Globe. PG

Malik Bendjelloul's movie about a little-known folk singer named Rodriguez is easily the feel-good movie of the summer and promises to surprise even the most jaded cynic with its heart, humour and historical significance. I'd tell you more, but I'd spoil the sweet sense of surprise. 'Ö'Ö'Ö'Ö (Reviewed by Katherine Monk)


McGillivray VIP. 18A

A drama based on a true story about a man (John Hawkes) in an iron lung who wishes to lose his virginity contacts a professional sex surrogate (Helen Hunt) with unexpected assistance from his friend (William H. Macy), a priest. Perhaps it's a function of director Ben Lewin's chronological maturity (he's 65), or the fact that he's a polio survivor himself, but Lewin has managed to keep the film from succumbing to every conceivable trap, creating a movie that brims with spiky humor, indefatigable resolve and profound emotional truth. 'Ö'Ö'Ö'Ö (Reviewed by Ann Hornaday)


Polo Park, Towne. 18A

In this hallucinogenic horror sequel, a young woman (Adelaide Clemens) who has spent most of her life evading the malevolent forces of the hellish, haunted community of Silent Hill must finally go there when her adoptive father (Sean Bean) is kidnapped. This shot-in-Canada production shares a trait with a lot of Canadian dramas: It's joyless and dour and just no fun. 'Ö'Ö


Grant Park, Kildonan Place, McGillivray, McGillivray VIP, Polo Park, Polo Park IMAX, St. Vital, Towne. 14A

The 24th James Bond movie pits Daniel Craig's secret agent against a former agent (Javier Bardem) intent on destroying the British Secret Service, and M (Judi Dench) in particular. In the 50th year of the franchise, Bond manages to be realpolitik-pertinent while paying discreet homage to the films of the past. Director Sam Mendes also brings unexpected dramatic heft but manages the action stuff very well too. 'Ö'Ö'Ö'Ö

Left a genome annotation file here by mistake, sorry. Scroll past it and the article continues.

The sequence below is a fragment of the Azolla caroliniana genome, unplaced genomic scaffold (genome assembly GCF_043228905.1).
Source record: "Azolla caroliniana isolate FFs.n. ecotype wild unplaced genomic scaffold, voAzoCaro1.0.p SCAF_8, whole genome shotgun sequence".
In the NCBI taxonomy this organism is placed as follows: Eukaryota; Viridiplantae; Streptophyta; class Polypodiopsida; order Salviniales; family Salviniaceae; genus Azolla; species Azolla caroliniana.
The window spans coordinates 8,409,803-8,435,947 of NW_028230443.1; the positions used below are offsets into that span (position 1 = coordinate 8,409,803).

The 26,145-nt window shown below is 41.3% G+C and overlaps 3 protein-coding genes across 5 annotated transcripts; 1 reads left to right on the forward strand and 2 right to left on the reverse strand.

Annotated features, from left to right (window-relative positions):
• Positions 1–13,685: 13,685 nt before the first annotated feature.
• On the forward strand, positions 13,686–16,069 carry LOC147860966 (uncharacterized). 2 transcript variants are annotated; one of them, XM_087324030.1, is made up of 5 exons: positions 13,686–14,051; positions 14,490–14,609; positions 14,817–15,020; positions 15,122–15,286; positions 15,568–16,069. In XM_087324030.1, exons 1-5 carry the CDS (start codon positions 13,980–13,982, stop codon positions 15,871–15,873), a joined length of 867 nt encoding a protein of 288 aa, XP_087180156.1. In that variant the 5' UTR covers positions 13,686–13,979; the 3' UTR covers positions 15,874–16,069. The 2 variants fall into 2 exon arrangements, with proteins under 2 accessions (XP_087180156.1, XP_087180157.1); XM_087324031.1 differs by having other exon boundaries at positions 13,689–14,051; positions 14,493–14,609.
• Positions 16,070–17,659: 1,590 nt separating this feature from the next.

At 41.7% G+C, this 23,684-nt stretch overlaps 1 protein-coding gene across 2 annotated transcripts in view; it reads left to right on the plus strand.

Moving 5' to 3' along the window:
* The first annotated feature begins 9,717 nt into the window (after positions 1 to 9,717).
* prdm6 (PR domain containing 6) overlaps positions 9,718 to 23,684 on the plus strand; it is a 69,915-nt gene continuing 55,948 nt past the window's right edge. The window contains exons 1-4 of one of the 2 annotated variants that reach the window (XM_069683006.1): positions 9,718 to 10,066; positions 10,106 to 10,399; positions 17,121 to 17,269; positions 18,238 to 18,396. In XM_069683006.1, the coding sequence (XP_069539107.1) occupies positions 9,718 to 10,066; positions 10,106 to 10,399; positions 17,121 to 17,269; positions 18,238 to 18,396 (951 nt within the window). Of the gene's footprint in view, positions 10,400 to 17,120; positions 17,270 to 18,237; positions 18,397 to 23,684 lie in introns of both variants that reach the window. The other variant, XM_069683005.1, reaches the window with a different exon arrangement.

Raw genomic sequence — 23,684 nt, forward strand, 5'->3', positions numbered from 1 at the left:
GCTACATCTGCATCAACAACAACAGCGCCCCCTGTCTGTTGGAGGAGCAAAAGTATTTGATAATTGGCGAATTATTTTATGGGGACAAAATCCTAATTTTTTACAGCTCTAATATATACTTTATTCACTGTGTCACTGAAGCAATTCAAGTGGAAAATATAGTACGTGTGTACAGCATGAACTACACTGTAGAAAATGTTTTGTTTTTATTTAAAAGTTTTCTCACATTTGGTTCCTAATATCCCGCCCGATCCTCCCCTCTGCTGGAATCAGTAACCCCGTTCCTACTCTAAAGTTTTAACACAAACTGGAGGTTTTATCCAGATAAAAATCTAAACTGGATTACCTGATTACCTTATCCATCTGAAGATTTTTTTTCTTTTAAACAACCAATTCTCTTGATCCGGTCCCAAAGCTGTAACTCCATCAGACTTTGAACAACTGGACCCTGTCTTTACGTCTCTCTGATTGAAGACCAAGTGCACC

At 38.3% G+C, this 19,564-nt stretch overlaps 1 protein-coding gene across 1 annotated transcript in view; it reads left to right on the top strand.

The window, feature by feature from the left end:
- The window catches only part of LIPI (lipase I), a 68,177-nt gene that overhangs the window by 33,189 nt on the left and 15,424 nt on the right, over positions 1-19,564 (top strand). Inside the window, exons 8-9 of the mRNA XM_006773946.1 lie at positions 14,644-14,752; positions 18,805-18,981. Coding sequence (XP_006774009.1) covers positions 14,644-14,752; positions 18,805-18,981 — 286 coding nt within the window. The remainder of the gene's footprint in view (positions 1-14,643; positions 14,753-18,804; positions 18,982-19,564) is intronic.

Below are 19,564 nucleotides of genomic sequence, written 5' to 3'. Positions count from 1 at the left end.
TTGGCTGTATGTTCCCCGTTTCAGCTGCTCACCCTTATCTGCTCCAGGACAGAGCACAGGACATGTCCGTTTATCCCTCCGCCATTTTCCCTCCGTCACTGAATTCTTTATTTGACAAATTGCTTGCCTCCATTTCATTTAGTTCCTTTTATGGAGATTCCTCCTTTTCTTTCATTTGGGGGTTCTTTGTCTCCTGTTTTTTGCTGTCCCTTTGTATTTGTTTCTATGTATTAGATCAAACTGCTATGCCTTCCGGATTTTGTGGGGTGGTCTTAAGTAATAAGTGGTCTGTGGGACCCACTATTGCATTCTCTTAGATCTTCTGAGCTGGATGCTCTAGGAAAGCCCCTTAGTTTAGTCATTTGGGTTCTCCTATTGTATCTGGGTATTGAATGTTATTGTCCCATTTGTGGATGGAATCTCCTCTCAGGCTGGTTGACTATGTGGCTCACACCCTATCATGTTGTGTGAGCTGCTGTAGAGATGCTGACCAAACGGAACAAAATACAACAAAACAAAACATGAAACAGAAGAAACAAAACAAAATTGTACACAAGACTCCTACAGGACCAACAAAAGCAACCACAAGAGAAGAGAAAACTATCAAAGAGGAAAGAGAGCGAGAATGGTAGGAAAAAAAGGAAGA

Grant Park, McGillivray, McGillivray VIP, Polo Park, St. Vital. PG

The very last chapter of the Twilight franchise has Bella (Kristen Stewart) and Edward (Robert Pattinson) defending their vampiric daughter Renesmee against a threat by those bloodsucking hoodlums, the Volturi. Whatever happens before it, the finale is a doozy, almost certain to be satisfying to fans and impressive even to the casual Twilight viewer. But so much of what comes before that payoff is mundane, dull ... all talk and no action. 'Ö'Ö (Reviewed by Roger Moore)


Grant Park, Kildonan Place, McGillivray, Polo Park, St. Vital, Towne. G

A video game villain (voiced by John C. Reilly) in a primitive arcade game goes rogue when he escapes his game to prove his mettle in other, more sophisticated games in this funny, inventive Disney adventure. This riff on the realm of video games past and present may lack Pixar prestige, but it blasts out fun as relentlessly as a Low Orbit Ion Cannon. 'Ö'Ö'Ö'Ö

Republished from the Winnipeg Free Press print edition November 18, 2012 A11